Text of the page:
President Donald Trump said on Wednesday he had received a “great” letter from North Korean leader Kim Jong Un and would probably meet him again in the not-too-distant future as part of efforts to persuade him to give up his nuclear weapons.
Speaking to reporters at the White House, Trump defended stuttering U.S. negotiations with Kim, saying that if it had not been for his administration “you’d be having a nice big fat war in Asia.” He reiterated that there was no hurry.
“I’m not in any rush. I don’t have to rush. All I know is there’s no rockets, there’s no testing,” he said, referring to North Korea‘s nuclear and missile tests that have been halted since the second half of 2017.
Trump said he had watched coverage of Kim’s New Year speech on the U.S. Public Broadcasting Service.
“They said that in Chairman Kim’s speech he really wants to get together, he wants to denuclearize and a lot of good things are happening,” Trump said.
“They really do want to do something. Now, does that mean it’s going to be done? Who knows? A deal’s a deal, you never know, but I tell you, we’ve established a very good relationship with North Korea.”
“We’ll probably now have another meeting. He’d like to meet, I’d like to meet,” Trump said. “We’ll set that up, we’ll be setting that up in the not-too-distant future.”
Kim vowed to work toward denuclearization of the Korean Peninsula when he met Trump for the first time at a summit in Singapore in June, but there has been little concrete progress since.
Kim said in a nationally broadcast address on Tuesday that he was ready to meet again with Trump anytime, but warned he may take a “new path” if U.S. sanctions and pressure continued.
Trump, who in 2017 threatened to rain “fire and fury like the world has never seen” on North Korea because of the threat its nuclear weapons and missiles posed to the United States, said a world war had been averted.
“That was going to be a war – there could have been a World War Three to be honest with you … And instead, we have somebody who I really think wants to get on to economic development and making a lot of success and money, frankly, for his country.”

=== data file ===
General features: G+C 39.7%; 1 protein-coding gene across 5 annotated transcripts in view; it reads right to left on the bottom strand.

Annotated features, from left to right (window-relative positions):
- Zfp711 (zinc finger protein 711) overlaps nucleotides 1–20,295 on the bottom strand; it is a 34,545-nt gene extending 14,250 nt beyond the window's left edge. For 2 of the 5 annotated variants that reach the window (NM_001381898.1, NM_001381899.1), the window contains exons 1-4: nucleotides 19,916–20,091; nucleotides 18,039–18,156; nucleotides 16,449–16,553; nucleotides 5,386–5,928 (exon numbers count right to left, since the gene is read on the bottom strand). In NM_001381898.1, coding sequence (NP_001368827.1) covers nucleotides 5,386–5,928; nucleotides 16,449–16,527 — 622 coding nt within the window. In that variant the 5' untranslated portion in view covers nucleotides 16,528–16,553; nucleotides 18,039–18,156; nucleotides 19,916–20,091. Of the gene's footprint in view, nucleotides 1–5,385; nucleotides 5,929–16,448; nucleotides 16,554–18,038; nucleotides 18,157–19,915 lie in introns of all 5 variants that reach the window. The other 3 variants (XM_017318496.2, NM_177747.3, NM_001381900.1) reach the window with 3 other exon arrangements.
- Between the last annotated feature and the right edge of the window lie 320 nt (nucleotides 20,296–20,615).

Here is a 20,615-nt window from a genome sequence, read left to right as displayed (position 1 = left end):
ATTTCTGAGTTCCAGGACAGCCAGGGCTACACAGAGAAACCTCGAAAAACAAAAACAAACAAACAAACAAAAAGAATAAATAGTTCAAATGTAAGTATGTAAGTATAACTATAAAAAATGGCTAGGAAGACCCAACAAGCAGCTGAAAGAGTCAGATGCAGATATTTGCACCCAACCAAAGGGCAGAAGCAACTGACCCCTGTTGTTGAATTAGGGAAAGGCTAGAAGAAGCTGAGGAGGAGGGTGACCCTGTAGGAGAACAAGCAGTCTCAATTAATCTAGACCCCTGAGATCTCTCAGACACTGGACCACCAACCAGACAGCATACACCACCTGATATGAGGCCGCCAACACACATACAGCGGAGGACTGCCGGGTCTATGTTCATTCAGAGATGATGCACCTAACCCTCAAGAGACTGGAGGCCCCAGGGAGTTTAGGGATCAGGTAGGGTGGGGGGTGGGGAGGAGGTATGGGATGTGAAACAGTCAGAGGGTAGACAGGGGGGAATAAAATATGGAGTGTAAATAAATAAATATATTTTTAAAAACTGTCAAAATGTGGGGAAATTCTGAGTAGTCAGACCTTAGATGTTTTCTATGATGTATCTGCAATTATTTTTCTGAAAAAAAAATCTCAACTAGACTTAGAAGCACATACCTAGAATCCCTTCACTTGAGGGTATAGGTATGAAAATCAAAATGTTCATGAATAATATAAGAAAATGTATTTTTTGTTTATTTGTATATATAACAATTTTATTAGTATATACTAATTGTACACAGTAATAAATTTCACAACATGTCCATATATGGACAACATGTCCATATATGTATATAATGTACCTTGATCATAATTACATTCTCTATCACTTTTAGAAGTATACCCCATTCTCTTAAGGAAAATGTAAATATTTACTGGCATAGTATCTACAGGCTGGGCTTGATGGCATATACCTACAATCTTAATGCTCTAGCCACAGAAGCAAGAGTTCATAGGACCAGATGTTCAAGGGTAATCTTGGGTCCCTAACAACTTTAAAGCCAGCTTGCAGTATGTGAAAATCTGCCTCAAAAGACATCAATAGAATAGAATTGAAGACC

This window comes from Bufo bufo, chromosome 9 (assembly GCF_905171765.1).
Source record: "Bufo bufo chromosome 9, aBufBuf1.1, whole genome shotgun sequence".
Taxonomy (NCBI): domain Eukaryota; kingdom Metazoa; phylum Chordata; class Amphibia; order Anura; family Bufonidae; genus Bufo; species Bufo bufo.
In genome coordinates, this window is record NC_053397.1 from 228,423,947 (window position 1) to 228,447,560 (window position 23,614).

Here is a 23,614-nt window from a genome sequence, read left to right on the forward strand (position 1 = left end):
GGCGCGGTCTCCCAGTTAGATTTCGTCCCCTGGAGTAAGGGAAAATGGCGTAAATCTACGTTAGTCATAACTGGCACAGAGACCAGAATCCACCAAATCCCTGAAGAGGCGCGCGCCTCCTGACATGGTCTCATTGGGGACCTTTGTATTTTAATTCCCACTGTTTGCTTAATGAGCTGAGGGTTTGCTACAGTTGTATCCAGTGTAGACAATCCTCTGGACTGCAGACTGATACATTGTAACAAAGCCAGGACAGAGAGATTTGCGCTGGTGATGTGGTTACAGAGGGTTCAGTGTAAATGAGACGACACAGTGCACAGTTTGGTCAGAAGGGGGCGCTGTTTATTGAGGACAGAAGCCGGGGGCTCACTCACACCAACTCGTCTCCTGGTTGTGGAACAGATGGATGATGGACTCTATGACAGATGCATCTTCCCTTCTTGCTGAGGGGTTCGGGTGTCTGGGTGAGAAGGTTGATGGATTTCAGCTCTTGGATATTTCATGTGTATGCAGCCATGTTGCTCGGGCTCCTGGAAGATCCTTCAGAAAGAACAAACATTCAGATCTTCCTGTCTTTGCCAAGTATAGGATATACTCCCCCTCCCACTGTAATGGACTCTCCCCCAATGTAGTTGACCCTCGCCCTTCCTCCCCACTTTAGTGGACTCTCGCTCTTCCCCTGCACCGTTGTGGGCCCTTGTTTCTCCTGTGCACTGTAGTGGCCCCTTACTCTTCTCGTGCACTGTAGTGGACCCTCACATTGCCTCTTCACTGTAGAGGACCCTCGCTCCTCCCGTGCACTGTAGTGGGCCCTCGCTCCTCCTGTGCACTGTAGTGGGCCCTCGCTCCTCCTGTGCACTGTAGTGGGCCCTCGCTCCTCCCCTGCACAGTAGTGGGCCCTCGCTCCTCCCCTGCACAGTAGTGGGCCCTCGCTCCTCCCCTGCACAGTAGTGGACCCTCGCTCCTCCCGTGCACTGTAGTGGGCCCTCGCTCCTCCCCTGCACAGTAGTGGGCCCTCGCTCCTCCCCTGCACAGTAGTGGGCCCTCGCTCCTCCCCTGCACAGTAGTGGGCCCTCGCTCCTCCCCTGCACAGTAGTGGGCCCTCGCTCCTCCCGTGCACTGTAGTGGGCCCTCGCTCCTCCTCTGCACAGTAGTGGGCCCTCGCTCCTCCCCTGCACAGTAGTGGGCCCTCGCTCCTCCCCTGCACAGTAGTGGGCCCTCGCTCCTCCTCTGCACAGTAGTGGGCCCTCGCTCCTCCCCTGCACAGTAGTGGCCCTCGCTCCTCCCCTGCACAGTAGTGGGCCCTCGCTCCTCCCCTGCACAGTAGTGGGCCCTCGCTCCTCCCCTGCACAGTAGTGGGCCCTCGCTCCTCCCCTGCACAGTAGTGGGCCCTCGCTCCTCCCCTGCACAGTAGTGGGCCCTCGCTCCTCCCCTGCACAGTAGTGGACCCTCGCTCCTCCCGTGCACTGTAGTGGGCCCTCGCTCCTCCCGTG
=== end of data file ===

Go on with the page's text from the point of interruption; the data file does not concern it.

Trump said North Korea had “tremendous” potential, and added: “We’ll help them out too.”
On Monday, South Korea‘s Chosun Ilbo newspaper reported that Kim had sent a message to Trump regarding the stalled nuclear talks. The report did not include details about the “letter-like” communication.
Trump told reporters on Wednesday the letter was “great” and that he would love to read it out loud, but did not do so.
Trump has said previously that a second summit with Kim was likely in January or February, though he wrote on Twitter last month he was “in no hurry.”
In his address on Tuesday, Kim said denuclearization was his “firm will” and North Korea had “declared at home and abroad that we would neither make and test nuclear weapons any longer nor use and proliferate them.”
However, he warned that North Korea might be “compelled to explore a new path” to defend its sovereignty if the United States “seeks to force something upon us unilaterally … and remains unchanged in its sanctions and pressure.”
In spite of Trump’s words, Kim’s comments have fueled doubts over whether North Korea intends to give up a nuclear weapons program it has long considered essential to its security.
Analysts said Kim’s message sent clear signals that North Korea, which has sought acceptance as a “responsible” nuclear power, was willing to stay in talks with Washington and Seoul this year – but on its own terms.
North Korea’s main state-run Rodong Sinmun newspaper said in a commentary on Thursday that last year saw “wonderful changes” and “great movements” in North Korea‘s relations with South Korea and the United States, but progress in inter-Korean relations was “locked up in stagnation” because of U.S policies.
“The U.S. still remains unchanged in the policy hostile towards the DPRK,” the paper wrote, using the initials of North Korea’s official name, the Democratic People’s Republic of Korea.
The paper accused the United States of having a “a sinister intention to deprive the DPRK of its nuclear weapons and bring it to its knees without goodwill to build a new, good relationship with the DPRK.”
“The U.S. is urged to do what it should do for the improvement of the DPRK-U.S. relations, not making useless admonitions while meddling in the issue of North-South relations, an internal issue of the Korean nation,” it said.
U.S. Secretary of State Mike Pompeo made several trips to Pyongyang last year but the two sides have yet to reschedule an abruptly canceled November meeting between him and senior North Korean official Kim Yong Chol aimed at paving the way for a second summit.
As well as demanding a lifting of sanctions, Pyongyang has been seeking an official end to the 1950-1953 Korean War in response to its initial, unilateral steps that have included dismantling its only known nuclear testing site and a missile engine facility.
U.S. officials have said the extent of initial North Korean steps was not confirmed and could be easily reversed. Washington has halted some large-scale military exercises with South Korea to aid negotiations, but has called for strict global sanctions enforcement until North Korea‘s full, verifiable denuclearization.